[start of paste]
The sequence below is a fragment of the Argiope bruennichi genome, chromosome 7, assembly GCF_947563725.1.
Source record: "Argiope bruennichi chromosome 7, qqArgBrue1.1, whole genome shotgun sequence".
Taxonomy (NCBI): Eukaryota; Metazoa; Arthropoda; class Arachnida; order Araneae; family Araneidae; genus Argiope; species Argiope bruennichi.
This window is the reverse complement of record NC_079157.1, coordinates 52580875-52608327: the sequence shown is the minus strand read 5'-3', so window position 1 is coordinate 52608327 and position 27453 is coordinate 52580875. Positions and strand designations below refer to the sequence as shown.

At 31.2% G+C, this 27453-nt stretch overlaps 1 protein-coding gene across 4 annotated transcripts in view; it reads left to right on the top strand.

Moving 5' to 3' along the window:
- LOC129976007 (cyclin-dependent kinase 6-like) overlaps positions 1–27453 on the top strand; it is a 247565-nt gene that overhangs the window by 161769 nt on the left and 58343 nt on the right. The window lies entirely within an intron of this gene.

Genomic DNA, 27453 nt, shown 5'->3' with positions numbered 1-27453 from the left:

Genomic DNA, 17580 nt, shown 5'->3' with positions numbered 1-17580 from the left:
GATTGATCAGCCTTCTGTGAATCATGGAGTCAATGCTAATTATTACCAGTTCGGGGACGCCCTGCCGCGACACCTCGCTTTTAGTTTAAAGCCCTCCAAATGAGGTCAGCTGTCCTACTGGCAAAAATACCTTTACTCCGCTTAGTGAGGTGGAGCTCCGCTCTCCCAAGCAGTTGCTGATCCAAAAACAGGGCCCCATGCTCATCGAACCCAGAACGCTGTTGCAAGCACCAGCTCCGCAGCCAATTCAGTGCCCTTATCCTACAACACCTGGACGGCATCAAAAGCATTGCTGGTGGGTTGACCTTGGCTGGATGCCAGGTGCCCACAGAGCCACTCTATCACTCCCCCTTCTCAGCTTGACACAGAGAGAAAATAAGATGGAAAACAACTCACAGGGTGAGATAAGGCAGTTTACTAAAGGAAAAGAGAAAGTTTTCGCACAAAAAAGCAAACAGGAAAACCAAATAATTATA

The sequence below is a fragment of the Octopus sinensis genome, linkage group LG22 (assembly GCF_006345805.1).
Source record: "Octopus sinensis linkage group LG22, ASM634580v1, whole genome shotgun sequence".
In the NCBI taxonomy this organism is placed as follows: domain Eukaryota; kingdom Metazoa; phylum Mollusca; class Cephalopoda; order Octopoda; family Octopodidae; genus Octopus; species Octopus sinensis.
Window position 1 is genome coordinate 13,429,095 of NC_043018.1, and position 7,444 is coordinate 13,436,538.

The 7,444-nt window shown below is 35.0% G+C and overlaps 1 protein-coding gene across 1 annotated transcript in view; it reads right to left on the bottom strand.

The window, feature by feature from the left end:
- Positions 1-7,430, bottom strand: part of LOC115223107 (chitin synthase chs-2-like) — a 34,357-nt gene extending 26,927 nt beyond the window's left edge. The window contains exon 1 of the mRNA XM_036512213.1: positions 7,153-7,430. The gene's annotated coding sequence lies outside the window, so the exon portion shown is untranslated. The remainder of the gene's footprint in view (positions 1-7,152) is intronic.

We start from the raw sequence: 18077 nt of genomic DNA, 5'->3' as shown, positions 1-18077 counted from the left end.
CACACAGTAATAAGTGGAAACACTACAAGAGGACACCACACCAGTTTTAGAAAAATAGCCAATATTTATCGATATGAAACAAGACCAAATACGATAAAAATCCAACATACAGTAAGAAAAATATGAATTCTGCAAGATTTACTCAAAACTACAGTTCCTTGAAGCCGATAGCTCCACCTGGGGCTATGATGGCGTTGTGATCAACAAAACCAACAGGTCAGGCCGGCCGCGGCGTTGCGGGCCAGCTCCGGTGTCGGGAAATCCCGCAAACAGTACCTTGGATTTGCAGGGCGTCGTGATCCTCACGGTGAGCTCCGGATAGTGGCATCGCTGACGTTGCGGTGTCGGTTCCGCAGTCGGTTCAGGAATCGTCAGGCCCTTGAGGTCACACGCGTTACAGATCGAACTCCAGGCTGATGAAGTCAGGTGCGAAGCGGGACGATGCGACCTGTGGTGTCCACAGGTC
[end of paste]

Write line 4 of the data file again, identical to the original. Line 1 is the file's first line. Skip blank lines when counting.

This window is the reverse complement of record NC_079157.1, coordinates 52580875-52608327: the sequence shown is the minus strand read 5'-3', so window position 1 is coordinate 52608327 and position 27453 is coordinate 52580875. Positions and strand designations below refer to the sequence as shown.